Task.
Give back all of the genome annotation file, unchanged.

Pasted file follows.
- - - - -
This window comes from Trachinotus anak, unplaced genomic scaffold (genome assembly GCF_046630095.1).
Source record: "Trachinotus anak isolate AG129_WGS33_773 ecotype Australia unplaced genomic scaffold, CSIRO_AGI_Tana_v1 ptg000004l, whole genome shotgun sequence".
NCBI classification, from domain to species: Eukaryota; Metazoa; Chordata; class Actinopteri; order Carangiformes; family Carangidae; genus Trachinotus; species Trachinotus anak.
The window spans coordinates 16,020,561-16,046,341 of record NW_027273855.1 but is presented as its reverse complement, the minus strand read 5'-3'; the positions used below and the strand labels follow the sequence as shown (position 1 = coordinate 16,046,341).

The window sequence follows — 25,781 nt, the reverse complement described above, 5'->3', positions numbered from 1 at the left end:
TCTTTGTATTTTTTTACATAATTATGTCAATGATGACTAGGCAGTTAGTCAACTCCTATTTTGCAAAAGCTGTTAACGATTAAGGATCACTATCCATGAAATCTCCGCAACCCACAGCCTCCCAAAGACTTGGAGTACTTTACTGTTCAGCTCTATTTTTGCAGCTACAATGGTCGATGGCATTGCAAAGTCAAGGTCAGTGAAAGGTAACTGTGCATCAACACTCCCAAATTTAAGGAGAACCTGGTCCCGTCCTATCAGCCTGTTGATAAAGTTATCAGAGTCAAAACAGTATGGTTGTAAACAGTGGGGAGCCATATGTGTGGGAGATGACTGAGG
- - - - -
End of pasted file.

This window comes from Trachinotus anak, unplaced genomic scaffold (genome assembly GCF_046630095.1).
Source record: "Trachinotus anak isolate AG129_WGS33_773 ecotype Australia unplaced genomic scaffold, CSIRO_AGI_Tana_v1 ptg000004l, whole genome shotgun sequence".
NCBI classification, from domain to species: Eukaryota; Metazoa; Chordata; class Actinopteri; order Carangiformes; family Carangidae; genus Trachinotus; species Trachinotus anak.
The window spans coordinates 16,020,561-16,046,341 of record NW_027273855.1 but is presented as its reverse complement, the minus strand read 5'-3'; the positions used below and the strand labels follow the sequence as shown (position 1 = coordinate 16,046,341).

The window sequence follows — 25,781 nt, the reverse complement described above, 5'->3', positions numbered from 1 at the left end:
TCTTTGTATTTTTTTACATAATTATGTCAATGATGACTAGGCAGTTAGTCAACTCCTATTTTGCAAAAGCTGTTAACGATTAAGGATCACTATCCATGAAATCTCCGCAACCCACAGCCTCCCAAAGACTTGGAGTACTTTACTGTTCAGCTCTATTTTTGCAGCTACAATGGTCGATGGCATTGCAAAGTCAAGGTCAGTGAAAGGTAACTGTGCATCAACACTCCCAAATTTAAGGAGAACCTGGTCCCGTCCTATCAGCCTGTTGATAAAGTTATCAGAGTCAAAACAGTATGGTTGTAAACAGTGGGGAGCCATATGTGTGGGAGATGACTGAGG